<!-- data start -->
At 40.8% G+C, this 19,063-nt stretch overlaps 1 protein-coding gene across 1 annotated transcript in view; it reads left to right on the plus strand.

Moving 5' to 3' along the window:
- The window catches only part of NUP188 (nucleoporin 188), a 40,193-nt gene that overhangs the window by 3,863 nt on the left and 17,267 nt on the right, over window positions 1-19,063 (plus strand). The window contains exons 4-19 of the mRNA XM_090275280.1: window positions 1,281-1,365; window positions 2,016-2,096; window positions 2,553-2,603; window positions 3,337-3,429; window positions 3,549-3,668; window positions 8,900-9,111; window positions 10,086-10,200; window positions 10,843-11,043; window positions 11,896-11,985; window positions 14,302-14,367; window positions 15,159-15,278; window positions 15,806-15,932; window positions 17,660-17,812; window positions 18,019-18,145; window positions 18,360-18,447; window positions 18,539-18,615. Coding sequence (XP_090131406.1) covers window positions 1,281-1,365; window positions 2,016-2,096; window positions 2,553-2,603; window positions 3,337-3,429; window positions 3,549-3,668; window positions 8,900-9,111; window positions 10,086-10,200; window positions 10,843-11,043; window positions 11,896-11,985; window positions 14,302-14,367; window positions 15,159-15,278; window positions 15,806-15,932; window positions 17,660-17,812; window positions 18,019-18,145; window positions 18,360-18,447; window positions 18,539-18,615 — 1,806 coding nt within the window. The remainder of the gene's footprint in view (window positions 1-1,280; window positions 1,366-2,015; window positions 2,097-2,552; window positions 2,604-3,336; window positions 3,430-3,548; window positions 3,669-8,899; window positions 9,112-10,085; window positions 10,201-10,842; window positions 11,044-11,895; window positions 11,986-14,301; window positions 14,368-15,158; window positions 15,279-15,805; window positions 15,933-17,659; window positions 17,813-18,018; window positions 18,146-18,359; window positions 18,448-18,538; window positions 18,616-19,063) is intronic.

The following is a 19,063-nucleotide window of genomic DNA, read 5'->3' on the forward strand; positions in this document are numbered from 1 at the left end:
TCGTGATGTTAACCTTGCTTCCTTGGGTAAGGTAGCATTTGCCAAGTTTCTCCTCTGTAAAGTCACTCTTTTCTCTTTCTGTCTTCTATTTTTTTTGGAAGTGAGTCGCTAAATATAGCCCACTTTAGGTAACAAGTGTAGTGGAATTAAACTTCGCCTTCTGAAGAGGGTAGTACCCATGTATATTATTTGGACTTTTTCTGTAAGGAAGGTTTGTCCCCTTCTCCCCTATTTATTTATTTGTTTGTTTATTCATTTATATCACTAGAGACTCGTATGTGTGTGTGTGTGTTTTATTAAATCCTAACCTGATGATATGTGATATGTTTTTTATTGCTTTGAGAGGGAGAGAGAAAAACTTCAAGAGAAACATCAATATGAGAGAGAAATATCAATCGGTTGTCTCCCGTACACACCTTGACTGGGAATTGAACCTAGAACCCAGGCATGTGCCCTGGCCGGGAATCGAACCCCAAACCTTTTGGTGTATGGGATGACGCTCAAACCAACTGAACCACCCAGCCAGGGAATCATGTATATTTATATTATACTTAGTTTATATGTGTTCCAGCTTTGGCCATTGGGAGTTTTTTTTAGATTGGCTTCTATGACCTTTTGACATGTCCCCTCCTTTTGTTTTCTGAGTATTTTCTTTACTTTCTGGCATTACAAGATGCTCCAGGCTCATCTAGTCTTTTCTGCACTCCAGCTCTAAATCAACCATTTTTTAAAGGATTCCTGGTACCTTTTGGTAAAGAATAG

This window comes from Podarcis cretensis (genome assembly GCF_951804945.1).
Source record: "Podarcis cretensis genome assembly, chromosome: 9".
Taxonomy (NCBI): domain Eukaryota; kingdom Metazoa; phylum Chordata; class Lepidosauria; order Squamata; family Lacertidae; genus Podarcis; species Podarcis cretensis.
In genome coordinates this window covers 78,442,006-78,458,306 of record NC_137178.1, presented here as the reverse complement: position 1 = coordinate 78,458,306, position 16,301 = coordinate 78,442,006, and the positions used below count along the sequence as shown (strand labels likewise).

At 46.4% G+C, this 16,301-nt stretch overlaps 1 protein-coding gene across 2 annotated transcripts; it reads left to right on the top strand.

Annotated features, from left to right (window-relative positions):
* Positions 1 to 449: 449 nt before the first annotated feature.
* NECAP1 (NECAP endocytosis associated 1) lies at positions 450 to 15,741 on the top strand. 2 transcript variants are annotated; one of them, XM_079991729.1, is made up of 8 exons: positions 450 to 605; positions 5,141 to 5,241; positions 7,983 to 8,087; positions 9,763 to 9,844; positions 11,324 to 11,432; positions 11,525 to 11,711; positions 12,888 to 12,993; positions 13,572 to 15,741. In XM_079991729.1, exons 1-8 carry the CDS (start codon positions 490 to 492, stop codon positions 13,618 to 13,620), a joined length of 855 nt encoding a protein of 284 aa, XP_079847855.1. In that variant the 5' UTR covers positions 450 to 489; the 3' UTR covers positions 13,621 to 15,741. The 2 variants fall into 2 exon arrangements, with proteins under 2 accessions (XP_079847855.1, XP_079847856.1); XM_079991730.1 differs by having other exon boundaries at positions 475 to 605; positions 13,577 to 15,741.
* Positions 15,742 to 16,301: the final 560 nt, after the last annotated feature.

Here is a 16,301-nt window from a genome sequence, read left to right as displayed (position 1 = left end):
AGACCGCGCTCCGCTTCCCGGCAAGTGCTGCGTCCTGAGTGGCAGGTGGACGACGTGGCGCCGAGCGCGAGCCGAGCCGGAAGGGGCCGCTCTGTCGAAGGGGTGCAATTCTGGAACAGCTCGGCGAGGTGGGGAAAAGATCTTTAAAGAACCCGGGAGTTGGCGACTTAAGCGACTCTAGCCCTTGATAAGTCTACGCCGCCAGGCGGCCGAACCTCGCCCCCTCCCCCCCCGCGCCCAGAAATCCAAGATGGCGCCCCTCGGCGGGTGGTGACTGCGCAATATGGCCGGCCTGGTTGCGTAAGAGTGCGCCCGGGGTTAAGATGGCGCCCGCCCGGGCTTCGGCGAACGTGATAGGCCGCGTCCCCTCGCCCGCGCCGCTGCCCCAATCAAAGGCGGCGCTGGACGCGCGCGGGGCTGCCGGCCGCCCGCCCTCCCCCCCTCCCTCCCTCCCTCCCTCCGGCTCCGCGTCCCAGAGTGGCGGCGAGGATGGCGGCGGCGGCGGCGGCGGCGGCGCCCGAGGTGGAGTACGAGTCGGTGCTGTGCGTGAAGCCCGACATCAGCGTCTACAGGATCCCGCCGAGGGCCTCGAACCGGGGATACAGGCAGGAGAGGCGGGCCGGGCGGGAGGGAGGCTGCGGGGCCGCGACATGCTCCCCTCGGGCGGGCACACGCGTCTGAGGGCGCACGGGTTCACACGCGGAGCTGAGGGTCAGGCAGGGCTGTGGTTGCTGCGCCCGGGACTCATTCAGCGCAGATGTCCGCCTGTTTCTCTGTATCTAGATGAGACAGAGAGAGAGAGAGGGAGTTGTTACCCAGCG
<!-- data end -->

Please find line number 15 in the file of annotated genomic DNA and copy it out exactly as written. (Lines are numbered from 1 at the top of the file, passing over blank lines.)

Here is a 16,301-nt window from a genome sequence, read left to right as displayed (position 1 = left end):